Wednesday, 13 July 2011

Storytelling

I finished The Vagabonds' Breakfast by Richard Gwyn a couple of weeks ago. The author is undeniably amiable and erudite, someone you'd want to have coffee with, but I found at times there was a lack of narrative drive, he seems to endlessly hang out with a ragtag of bohemian drunks in exotic, interchangeable locations, and you almost get the feeling he is putting this all down not for us but for himself. Still, all in all, a pleasurable read and his tone is always calm and poised even though he's often describing chaos and darkness. You almost forget he is ill he has so many (other) interesting things to say. Towards the end he discusses our need for narrative both as writers and human beings, the endless retelling of stories we go through:

...This eternal recounting, this need to tell and tell, is there not something appalling about it - and not only in the sense of whether or not we consciously or intentionally mix reality and fiction? Are there not times when we wish the whole cycle of telling and recounting and explaining and narrating would simply stop - if only for a week, or a day; if only for an hour?...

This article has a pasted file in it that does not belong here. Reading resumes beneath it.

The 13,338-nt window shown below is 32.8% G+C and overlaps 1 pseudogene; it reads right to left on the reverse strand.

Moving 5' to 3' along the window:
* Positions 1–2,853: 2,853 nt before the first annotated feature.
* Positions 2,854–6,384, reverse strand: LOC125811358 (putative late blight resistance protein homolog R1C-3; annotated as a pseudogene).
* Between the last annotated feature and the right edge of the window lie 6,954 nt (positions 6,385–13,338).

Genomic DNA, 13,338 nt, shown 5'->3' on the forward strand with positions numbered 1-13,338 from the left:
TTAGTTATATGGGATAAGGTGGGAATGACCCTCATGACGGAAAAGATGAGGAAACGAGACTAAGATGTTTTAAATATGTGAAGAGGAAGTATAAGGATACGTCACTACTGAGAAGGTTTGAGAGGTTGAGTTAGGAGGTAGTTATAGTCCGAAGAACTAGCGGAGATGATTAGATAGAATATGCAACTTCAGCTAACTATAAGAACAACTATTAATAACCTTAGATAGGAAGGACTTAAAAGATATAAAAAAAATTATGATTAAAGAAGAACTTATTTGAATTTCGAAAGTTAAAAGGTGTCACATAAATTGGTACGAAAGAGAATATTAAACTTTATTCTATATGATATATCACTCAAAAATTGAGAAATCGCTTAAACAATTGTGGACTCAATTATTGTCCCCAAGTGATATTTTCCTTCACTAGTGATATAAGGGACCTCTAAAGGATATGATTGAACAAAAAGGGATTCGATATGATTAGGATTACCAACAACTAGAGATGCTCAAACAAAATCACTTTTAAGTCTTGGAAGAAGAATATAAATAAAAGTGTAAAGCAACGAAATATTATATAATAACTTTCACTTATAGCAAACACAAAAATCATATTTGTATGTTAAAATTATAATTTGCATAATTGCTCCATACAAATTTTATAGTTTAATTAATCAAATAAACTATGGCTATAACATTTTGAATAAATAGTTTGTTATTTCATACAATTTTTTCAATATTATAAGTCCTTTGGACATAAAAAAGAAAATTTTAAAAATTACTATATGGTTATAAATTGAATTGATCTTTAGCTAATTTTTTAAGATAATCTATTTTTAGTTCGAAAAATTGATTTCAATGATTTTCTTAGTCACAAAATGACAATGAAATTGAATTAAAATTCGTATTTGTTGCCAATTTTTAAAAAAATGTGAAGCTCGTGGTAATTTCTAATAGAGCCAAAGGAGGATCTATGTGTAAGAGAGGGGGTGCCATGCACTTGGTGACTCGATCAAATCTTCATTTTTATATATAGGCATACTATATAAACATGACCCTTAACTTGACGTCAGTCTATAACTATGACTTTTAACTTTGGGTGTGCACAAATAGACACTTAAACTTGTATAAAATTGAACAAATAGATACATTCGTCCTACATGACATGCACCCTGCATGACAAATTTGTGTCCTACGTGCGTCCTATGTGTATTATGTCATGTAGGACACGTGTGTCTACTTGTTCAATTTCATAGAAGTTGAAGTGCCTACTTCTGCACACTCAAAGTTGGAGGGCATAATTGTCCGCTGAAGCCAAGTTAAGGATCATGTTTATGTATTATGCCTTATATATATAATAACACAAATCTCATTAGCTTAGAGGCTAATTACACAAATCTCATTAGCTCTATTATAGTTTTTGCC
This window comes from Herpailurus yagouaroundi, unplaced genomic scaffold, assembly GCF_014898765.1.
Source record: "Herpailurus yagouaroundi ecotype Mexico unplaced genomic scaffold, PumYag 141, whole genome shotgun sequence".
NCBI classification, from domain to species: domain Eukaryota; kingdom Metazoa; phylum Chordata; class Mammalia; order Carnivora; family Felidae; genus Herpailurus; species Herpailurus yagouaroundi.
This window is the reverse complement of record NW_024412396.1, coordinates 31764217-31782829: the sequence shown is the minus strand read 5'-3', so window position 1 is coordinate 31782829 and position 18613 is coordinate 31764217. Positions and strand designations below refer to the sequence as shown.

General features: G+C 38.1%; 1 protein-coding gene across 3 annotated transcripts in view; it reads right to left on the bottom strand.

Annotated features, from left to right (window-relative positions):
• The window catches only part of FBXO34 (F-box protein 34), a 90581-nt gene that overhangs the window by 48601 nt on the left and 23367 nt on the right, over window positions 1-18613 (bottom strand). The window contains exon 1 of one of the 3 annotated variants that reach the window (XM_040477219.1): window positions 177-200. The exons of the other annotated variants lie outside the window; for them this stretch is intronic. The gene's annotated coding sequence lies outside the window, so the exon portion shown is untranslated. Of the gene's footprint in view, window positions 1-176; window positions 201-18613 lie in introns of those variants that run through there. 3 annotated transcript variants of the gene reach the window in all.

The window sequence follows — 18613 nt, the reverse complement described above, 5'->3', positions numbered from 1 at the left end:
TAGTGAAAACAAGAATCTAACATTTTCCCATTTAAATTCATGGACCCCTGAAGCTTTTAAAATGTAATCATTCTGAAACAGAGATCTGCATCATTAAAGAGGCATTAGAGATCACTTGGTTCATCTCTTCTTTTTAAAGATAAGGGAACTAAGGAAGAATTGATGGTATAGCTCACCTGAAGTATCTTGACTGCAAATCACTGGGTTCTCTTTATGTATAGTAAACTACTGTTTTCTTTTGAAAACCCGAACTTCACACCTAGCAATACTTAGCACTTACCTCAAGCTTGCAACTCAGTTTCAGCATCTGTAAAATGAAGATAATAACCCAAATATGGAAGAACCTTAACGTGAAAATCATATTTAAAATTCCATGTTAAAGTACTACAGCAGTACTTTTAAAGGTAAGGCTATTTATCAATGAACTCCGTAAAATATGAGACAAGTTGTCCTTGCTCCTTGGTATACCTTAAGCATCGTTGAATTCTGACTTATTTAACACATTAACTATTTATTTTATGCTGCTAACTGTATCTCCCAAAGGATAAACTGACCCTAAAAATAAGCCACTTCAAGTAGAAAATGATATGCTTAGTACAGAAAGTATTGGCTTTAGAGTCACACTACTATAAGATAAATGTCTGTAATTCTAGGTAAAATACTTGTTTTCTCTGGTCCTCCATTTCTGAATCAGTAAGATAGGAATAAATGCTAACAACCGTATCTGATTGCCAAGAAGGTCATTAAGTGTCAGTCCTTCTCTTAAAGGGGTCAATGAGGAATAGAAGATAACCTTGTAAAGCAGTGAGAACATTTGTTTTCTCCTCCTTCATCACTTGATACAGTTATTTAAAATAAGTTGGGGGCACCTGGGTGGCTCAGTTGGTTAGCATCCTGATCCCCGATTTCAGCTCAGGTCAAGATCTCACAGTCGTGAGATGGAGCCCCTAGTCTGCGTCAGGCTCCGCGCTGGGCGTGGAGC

I absolutely loved that part.

And I hope this is still available for listening. An Irish writer with ME, Mark O'Sullivan, discusses his craft and illness

And some fabulous new fiction (an intentional mix of reality and fiction) here from the RCGP (Dr Gerada, Wessely's wife is the Chair), attempting once again to reclassify ME as a functional disorder rather than neurological. Did you know that according to the authors of this paper my illness is 'known colloquially in the UK as ME', so when I was diagnosed in 1984 and the consultant neurologist said I was gravely ill with myalgic encephalomyelitis (ME) - which I'd never heard of - he was using a colloquialism! Really, these spin doctors should get a major literary prize for their fiction.

Some more gems from these new guidelines: